Interfaith Groups are Another Way to Exclude Atheists

Interfaith symbols

It is great that religious people occasionally make efforts to get along instead of killing each other. By coming together in various "interfaith coalitions," they may be able to overcome some of their long-standing differences, reduce conflict, and learn from one another. There is very little not to like about that, except that such efforts often exclude those of us in the reality-based community.

Responding to news that the Obama White House had created an Interfaith and Community Service Campus Challenge through their Interfaith Office, here's how Ophelia Benson (Butterflies & Wheels) recently put it:

An Interfaith Challenge offered by an Interfaith Office can’t be fully open to and inclusive of atheists. It rejects atheists in the very language it uses. We shouldn’t be pretending it doesn’t. We shouldn’t be pretending there is nothing exclusive or particularist or antisecular about faith-based offices and faith-based challenges in and from a branch of government. I don’t feel included in Obama’s challenge. On the contrary; I feel very pointedly and explicitly not included.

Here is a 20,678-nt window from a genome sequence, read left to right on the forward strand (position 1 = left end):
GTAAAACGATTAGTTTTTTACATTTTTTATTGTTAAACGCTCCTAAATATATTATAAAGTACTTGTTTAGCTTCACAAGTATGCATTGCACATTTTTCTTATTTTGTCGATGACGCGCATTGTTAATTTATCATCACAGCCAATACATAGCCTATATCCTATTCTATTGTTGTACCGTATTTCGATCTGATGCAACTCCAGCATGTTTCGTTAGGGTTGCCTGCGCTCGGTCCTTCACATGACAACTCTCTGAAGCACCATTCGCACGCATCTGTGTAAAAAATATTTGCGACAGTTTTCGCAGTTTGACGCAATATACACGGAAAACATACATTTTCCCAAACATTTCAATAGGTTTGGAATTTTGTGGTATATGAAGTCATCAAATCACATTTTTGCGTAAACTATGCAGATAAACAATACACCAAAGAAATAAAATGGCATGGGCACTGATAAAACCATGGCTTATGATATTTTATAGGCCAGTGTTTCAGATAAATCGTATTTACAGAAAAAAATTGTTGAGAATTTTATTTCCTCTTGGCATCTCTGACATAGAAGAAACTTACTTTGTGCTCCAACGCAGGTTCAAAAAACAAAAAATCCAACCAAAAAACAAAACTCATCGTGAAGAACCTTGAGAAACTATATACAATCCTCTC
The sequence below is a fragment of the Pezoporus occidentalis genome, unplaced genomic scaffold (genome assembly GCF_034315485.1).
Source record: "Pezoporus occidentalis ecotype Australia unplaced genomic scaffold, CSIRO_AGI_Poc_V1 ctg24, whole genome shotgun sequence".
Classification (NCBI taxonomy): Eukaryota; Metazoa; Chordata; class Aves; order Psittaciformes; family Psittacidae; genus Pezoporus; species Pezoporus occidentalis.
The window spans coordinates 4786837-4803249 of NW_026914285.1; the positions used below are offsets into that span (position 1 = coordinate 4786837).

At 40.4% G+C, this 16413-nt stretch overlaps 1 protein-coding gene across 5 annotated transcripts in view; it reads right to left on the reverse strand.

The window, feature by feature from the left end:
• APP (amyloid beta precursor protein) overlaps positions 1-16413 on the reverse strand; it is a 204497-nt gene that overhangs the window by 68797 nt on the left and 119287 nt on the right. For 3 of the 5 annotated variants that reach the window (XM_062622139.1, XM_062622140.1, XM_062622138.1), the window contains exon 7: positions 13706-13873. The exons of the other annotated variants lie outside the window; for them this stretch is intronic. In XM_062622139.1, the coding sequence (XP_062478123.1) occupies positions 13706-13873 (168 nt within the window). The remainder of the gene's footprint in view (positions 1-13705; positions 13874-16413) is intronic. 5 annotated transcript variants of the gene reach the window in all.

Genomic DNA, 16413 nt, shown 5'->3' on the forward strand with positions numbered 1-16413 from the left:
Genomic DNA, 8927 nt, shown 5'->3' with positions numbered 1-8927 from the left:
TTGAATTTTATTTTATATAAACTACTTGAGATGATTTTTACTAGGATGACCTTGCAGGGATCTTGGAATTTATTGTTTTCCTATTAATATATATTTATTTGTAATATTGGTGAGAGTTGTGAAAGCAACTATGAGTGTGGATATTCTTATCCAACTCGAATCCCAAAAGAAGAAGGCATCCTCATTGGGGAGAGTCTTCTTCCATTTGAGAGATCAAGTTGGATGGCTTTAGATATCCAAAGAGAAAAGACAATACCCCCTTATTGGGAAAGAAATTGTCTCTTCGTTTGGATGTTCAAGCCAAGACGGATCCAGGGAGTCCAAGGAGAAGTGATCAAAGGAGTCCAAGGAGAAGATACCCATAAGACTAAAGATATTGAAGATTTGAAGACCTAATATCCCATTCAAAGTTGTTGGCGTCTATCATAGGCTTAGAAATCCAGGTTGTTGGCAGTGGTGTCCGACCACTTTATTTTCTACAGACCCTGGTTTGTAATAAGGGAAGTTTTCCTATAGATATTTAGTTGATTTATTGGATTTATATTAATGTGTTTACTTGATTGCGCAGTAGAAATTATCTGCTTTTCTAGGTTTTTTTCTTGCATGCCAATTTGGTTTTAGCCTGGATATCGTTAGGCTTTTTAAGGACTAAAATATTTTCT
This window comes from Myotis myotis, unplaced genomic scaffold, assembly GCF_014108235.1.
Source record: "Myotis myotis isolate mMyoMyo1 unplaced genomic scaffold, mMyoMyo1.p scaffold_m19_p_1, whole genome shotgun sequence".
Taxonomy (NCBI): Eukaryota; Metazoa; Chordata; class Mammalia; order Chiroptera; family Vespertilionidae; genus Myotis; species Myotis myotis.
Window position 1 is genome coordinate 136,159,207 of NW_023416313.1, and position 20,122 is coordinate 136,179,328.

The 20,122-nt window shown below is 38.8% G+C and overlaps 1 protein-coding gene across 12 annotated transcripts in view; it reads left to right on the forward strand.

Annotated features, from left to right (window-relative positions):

I agree. No branch of government has any business promoting religion - whether it is a particular religion or simply religion in general.

Efforts like this send a clear message to atheists: you are not a part of this. We are used to being outsiders in many aspects of our lives, but it is unacceptable to keep receiving this message from our own government.

For more on a closely-related topic, see Atheists and Interfaith Dialogue.